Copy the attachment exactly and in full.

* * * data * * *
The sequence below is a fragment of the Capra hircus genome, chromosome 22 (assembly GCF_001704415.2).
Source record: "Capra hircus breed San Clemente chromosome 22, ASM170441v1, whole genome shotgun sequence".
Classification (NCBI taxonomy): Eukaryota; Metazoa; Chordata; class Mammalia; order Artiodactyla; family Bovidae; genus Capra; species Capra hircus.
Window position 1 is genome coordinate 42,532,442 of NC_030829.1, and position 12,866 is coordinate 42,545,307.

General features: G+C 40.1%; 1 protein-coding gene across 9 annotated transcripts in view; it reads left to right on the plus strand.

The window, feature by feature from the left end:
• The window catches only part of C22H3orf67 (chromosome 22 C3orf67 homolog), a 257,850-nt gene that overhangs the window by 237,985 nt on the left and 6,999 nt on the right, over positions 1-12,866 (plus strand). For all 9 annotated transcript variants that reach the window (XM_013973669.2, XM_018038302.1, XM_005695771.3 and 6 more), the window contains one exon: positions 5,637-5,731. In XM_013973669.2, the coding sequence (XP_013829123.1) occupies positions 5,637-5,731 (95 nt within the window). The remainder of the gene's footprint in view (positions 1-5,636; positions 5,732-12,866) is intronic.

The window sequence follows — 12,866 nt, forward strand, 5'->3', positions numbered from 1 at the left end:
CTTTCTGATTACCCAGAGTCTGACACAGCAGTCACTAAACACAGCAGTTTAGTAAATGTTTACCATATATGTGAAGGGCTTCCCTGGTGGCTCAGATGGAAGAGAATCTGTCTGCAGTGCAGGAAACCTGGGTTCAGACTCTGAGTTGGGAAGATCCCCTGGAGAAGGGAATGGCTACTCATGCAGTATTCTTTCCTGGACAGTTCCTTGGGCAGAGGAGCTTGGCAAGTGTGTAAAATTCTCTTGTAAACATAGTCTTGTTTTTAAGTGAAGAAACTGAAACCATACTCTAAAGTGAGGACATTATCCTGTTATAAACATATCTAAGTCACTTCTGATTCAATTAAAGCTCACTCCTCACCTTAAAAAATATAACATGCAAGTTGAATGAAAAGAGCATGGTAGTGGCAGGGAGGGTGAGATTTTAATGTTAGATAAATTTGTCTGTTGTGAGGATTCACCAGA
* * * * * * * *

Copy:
The sequence below is a fragment of the Capra hircus genome, chromosome 22 (assembly GCF_001704415.2).
Source record: "Capra hircus breed San Clemente chromosome 22, ASM170441v1, whole genome shotgun sequence".
Classification (NCBI taxonomy): Eukaryota; Metazoa; Chordata; class Mammalia; order Artiodactyla; family Bovidae; genus Capra; species Capra hircus.
Window position 1 is genome coordinate 42,532,442 of NC_030829.1, and position 12,866 is coordinate 42,545,307.

General features: G+C 40.1%; 1 protein-coding gene across 9 annotated transcripts in view; it reads left to right on the plus strand.

The window, feature by feature from the left end:
• The window catches only part of C22H3orf67 (chromosome 22 C3orf67 homolog), a 257,850-nt gene that overhangs the window by 237,985 nt on the left and 6,999 nt on the right, over positions 1-12,866 (plus strand). For all 9 annotated transcript variants that reach the window (XM_013973669.2, XM_018038302.1, XM_005695771.3 and 6 more), the window contains one exon: positions 5,637-5,731. In XM_013973669.2, the coding sequence (XP_013829123.1) occupies positions 5,637-5,731 (95 nt within the window). The remainder of the gene's footprint in view (positions 1-5,636; positions 5,732-12,866) is intronic.

The window sequence follows — 12,866 nt, forward strand, 5'->3', positions numbered from 1 at the left end:
CTTTCTGATTACCCAGAGTCTGACACAGCAGTCACTAAACACAGCAGTTTAGTAAATGTTTACCATATATGTGAAGGGCTTCCCTGGTGGCTCAGATGGAAGAGAATCTGTCTGCAGTGCAGGAAACCTGGGTTCAGACTCTGAGTTGGGAAGATCCCCTGGAGAAGGGAATGGCTACTCATGCAGTATTCTTTCCTGGACAGTTCCTTGGGCAGAGGAGCTTGGCAAGTGTGTAAAATTCTCTTGTAAACATAGTCTTGTTTTTAAGTGAAGAAACTGAAACCATACTCTAAAGTGAGGACATTATCCTGTTATAAACATATCTAAGTCACTTCTGATTCAATTAAAGCTCACTCCTCACCTTAAAAAATATAACATGCAAGTTGAATGAAAAGAGCATGGTAGTGGCAGGGAGGGTGAGATTTTAATGTTAGATAAATTTGTCTGTTGTGAGGATTCACCAGA